In the Biguine-ing

Tumbélé: Biguine, Afro and Latin Sounds from the French Caribbean, 1963-1974
Tumbélé: Biguine, Afro and Latin Sounds from the French Caribbean, 1963-1974 (Soundway SNDWCD017P, 2009)

While the slickly produced sounds of zouk became wildly popular in the ‘80s thanks largely to the band Kassav the deeper roots of French Caribbean music haven’t reached nearly as far beyond their point of origin. The islands of Guadeloupe and Martinique (along with other locales in the so-called Lesser Antilles) may remain departments of France, but they’ve been a musical and cultural melting pot for decades.

African rhythms with origins in the slavery era mixed not only with French colonial sounds but also with other influences from both near and far, and Tumbélé: Biguine, Afro and Latin Sounds from the French Caribbean goes a long way toward providing an earful of how delightfully diverse the music of the region was in the 1960s and ‘70s. Leadoff track “Jeunesse Vauclin” by Barel Coppet et Mister Lof jumps immediately into a skittering clarinet romp that makes Paris and Martinique neighbors as cheekily cadenced vocals keep pace.

The call-and-response structure of Abel Zenon’s “Pas O Soue La” lays into a recurring African groove also bolstered by Les Kings’ bomba spinoff “Oriza,” a percolating “Dima Bolane” from Congolese band Le Ry-co Jazz’s 1967-71 period spent experimenting musically in Guadeloupe and Martinique, and “Ti Fi La Ou Te Madam” by Anzala, Dolor & Velo, an example of the percussion-heavy gwo ka style.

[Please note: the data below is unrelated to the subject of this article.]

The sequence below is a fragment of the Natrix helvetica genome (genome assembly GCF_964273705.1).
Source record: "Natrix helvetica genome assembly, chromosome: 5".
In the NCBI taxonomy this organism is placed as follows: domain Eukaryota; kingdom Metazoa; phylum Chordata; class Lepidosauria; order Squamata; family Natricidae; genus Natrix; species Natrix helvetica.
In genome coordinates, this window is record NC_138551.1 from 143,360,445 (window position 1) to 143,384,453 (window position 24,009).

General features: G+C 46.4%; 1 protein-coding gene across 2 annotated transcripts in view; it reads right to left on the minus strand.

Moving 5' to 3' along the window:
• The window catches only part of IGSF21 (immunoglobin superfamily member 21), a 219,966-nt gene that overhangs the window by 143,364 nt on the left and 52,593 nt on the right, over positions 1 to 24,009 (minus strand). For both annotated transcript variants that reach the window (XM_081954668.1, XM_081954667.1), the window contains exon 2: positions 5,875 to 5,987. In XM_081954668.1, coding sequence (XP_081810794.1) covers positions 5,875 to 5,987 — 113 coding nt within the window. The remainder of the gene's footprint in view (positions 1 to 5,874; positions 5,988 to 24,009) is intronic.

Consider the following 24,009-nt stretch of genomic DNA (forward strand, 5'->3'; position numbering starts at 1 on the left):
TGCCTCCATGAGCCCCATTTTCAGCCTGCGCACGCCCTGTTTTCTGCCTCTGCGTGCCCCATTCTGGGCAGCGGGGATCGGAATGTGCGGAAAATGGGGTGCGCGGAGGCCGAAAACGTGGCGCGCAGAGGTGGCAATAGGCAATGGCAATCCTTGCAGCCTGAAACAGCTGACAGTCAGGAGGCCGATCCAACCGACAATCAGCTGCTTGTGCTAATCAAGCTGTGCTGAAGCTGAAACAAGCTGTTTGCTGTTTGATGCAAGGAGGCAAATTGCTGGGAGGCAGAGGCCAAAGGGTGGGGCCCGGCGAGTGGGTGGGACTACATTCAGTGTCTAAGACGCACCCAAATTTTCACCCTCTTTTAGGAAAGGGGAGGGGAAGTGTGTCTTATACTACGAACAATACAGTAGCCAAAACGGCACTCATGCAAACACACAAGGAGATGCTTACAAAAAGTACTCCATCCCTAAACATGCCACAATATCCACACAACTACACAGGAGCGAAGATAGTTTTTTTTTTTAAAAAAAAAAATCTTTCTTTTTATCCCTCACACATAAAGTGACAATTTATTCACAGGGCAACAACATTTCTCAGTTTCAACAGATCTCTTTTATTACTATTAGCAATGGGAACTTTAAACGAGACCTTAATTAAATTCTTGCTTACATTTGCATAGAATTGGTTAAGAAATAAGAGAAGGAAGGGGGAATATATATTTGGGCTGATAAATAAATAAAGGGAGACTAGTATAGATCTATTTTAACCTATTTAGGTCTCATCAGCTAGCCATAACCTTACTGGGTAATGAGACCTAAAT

A distinct Latin spice fires Raphael Zachille’s Puerto Rican plena workout, the thunderous timbale fills that jolt the otherwise-biguine selection by L’Orchestre Jeunesse and a piece courtesy of L’Ensemble Abricot that would sound perfectly at home on a Latin jazz disc. Further listening brings more revelations: how very deeply Haitian compas impacted the tumbele style; the way extended arrangements elaborated on the music’s folkloric roots without forsaking them; the subtleties and nuances opened up by improved recording facilities and so on. 74 minutes in length and with absorbing liner notes that deepen appreciation of the marvelous music even more, there’s an abundance of enjoyment here that’s worth visiting repeatedly.

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Author: Tom Orr

Tom Orr is a California-based writer whose talent and mental stability are of an equally questionable nature. His hobbies include ignoring trends, striking dramatic poses in front of his ever-tolerant wife and watching helplessly as his kids surpass him in all desirable traits.


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